We hope that this is the path toward that.
KARL: So the president in his state of the union address was very -- spoke very passionately about human rights violations, (inaudible), he had the dissident with his crutches.
There are now three Americans that are imprisoned in North Korea. Is he going to insist those Americans are released?
SHAH: Again, I’m not going to place any conditions on any ongoing or any upcoming talks but it (inaudible).
KARL: Is he going to bring up the issue of human rights, is that going to be part of this or is it just nukes or --
SHAH: It is an -- it is an important issue, but again our policy is one (ph) of maximum pressure to ensure denuclearizing the Korean peninsula.
KARL: OK, let’s turn to tariffs, this was a move obviously that was condemned by most economists, by most republicans, by most of our allies, Jeff Flake, senator from -- republican senator from Arizona said these so called flexible tariffs are a marriage or two lethal position (ph) poisons to economic growth, protectionism, and uncertainty. Trade wars are not won, they are only lost.
Isn’t Senator Flake actually right about that?
SHAH: No he is not. Look, this president ran on trade policies that promote the interest of American companies, from (ph) the interest of American workers, and he’s doing just that.
He ran in a crowded republican field, remember, with 16 other candidates and then defeated Hillary Clinton with a platform that nobody else embraced on the issue of trade. The United States has some of the lowest tariff barriers in the world and, you know, we want our exports to have access to foreign markets just as foreign products have access to the United States.
And on the issue of steel and aluminum, those specific industries are critical to U.S. national security. We’ve seen the amount of steel factories, aluminum smelters decrease dramatically not just since the ‘70s and ‘80s but in the last five years. So to have these industries able to support our defense needs and critical and core infrastructure needs are important not just to our economy but to national security.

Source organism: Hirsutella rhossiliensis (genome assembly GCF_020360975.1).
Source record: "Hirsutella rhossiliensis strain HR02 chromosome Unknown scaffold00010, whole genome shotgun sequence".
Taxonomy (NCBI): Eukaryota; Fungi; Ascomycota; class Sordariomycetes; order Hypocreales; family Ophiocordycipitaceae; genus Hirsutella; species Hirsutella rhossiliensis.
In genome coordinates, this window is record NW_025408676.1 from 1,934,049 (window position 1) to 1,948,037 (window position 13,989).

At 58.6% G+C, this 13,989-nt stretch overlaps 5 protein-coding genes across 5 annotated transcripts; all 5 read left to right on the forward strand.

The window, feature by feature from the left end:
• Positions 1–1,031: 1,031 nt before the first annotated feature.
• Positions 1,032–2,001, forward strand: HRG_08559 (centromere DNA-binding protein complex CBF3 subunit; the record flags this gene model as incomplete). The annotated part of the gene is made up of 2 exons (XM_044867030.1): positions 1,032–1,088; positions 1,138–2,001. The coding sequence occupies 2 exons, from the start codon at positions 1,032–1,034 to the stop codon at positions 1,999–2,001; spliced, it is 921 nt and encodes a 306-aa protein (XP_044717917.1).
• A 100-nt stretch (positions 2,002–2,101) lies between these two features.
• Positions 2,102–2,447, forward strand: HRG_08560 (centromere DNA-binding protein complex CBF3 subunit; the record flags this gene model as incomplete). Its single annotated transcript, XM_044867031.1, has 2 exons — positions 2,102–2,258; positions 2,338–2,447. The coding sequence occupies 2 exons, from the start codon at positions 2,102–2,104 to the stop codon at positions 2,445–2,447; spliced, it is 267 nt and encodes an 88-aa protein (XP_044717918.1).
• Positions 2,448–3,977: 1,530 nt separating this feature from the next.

KARL: Well, you said national security but most of his national -- own national security team actually opposed these tariffs. And if you look at the estimates of what the economic impact is going to be -- we had one study by the Trade Partnership that says that it will save an estimated 33,000 jobs in steel and aluminum but it will cost 180,000 jobs in the first year alone lost in other industries.
SHAH: All right, well look, this action is very critical to national security and as you said at the out -- at the outset here, this is the president keeping a promise. His agenda --
KARL: Did the president’s national security advisor favor this? H.R. McMaster?
SHAH: I’m not going to get into internal deliberations. What I will say is that the president was offered the pros and cons of this action, he took it and it’s consistent what (ph) he’s been saying not just since the campaign, but actually going back decades. He’s been talking about how foreign countries have ripped off American businesses and American workers.
And access to foreign markets is exactly what he wants and what he’s going to be getting.
KARL: All right, it’s been a month since the Parkland shooting and the White House -- we understand, you guys are going to be announcing something today on the President’s approach to school safety and guns. What can you tell us?
SHAH: Well, the president and the White House is going to be laying out more specifics. There’s going to be a series of proposals.
KARL: What? (ph)
SHAH: Some will be legislative -- let me get into it -- some will be legislative, some will be administrative and some will be recommendations for states as well as a task force to study this issue in more depth and make more additional policy recommendations. So it’s going to be consistent with what the president has talked about, which is --
KARL: OK, well let’s get into the specifics. Because I was in the room when he was negotiating with congressional leaders. He made it very clear that he favors raising the age to buy assault weapons to 21. He also made it very clear that he favors universal background checks on all gun purchases. Are those two provisions part of this plan?
SHAH: Well, improving the background check system is going to be a big component of --